Teen mental health and social media
We asked mental health experts how they approach social media in their families.
If you have a teen who seems attached to a screen all day, you’re not alone. Social media is a big part of daily life for many teens. While there are so many benefits to being online and connected, a lot of parents struggle with how to navigate some of the risks and worry about how their children’s well-being can be affected.
We spoke with three psychologists about how they approached social media use in their own families. Andrew Greenfield, Lisa Damour and Pam Tudin-Buchalter share what works well for their families and practical tips for other parents.
1. What have been your main worries about your teenager using social media?
PAM: I think my biggest concern is my children’s belief that they are immune to digital distraction – that somehow they can study, reply to a girlfriend’s text and watch a movie, all while handing in a good essay on Napoleon. The endless pings and dings that follow them drive me to distraction, so I know it is affecting them too!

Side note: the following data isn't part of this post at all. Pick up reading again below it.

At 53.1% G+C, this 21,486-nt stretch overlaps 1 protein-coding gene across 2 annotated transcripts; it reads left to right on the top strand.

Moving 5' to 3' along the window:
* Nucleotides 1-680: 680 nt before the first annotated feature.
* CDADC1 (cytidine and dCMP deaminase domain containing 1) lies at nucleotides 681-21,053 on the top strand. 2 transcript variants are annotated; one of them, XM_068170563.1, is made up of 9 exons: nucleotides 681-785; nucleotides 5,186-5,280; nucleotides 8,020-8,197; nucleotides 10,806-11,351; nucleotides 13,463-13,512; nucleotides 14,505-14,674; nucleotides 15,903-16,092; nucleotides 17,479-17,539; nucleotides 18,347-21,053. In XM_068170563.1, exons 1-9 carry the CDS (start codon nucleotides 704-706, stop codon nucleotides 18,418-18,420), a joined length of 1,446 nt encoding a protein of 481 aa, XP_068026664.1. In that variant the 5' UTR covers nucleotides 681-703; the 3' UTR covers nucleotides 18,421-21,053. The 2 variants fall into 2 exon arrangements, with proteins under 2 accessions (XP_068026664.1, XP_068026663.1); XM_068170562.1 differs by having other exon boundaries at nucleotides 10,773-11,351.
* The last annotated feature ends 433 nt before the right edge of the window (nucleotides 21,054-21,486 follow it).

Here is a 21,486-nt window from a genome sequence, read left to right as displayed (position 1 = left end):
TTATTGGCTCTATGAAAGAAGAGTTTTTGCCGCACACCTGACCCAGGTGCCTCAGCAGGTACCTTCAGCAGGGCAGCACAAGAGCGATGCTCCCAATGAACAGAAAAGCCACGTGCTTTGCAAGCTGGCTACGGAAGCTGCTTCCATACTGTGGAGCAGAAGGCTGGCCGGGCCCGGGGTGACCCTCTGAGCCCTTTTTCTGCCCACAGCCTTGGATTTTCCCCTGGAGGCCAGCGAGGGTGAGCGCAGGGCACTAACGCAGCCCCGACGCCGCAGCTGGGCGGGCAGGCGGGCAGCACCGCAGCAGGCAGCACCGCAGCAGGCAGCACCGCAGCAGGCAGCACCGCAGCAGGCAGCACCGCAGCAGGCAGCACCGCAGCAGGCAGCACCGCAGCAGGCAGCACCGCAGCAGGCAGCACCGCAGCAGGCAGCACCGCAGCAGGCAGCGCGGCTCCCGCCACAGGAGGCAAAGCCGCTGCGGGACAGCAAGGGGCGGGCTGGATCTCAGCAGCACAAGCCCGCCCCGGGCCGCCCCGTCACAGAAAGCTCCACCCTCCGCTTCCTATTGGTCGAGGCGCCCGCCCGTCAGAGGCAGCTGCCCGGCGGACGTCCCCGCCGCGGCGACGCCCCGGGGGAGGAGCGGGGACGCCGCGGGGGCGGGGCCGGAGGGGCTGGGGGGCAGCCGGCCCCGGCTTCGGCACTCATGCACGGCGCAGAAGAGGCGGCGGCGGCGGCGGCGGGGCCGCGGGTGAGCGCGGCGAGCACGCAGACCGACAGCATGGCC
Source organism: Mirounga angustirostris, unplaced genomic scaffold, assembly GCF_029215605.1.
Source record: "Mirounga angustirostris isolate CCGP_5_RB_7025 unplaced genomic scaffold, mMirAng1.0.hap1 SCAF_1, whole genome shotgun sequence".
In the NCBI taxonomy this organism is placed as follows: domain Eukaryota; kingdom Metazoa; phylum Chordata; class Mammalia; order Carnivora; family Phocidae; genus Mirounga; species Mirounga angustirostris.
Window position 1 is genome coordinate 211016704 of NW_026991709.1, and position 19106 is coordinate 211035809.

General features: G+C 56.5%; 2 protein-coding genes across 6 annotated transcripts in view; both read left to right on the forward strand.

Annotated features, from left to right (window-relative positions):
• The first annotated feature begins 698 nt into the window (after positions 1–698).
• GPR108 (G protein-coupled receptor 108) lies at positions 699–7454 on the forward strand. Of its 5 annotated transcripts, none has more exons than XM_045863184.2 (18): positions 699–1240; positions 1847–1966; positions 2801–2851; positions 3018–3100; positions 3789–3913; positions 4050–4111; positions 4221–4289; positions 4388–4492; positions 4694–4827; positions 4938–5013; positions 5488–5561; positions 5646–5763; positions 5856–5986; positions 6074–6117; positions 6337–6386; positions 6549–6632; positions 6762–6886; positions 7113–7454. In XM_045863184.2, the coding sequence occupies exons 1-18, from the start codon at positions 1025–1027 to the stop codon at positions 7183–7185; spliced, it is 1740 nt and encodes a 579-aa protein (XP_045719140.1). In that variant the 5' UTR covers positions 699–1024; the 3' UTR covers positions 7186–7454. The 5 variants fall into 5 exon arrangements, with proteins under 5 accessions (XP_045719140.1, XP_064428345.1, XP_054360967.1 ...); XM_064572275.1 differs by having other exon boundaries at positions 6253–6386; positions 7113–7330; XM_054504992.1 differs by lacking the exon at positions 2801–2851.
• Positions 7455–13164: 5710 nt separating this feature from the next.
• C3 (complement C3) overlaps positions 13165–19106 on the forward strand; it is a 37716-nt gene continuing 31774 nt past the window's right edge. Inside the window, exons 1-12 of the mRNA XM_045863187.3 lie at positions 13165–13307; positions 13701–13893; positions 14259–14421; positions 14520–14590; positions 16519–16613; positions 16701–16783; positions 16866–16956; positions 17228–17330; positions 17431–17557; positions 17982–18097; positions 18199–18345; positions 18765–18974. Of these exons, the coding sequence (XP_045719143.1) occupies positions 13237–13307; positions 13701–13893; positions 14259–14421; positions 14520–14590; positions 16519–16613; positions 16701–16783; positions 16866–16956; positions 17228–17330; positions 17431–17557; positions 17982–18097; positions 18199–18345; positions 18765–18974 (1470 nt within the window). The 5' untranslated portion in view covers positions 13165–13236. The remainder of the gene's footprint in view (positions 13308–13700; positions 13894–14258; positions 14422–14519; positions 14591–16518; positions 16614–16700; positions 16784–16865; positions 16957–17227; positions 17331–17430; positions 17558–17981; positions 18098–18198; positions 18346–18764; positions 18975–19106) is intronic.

I also worry that they think they are immune to some of the dangers and that somehow they will be the one to outsmart the predator lurking in chat forums or not fall for an online scam. As a parent who also wears the psychologist hat, I know that no-one is immune to the long list of online challenges that can whack our ‘screenagers’ out of left field.
LISA: I worry about social media use when it displaces activities that are essential for healthy development: Getting plenty of sleep, being physically active, doing schoolwork with focus, spending in-person time with friends, and helping out around the home or community. I also worry when teens find themselves involved in peer conflict that plays out online or on the giving or receiving end of cyberbullying.
ANDREW: Obviously spending too much time on social media is one of the concerns. And the other thing is believing everything you hear and see on social media, which could be catastrophizing events or believing adverts or viewpoints from unreliable sources.
2. What benefits of social media have you seen?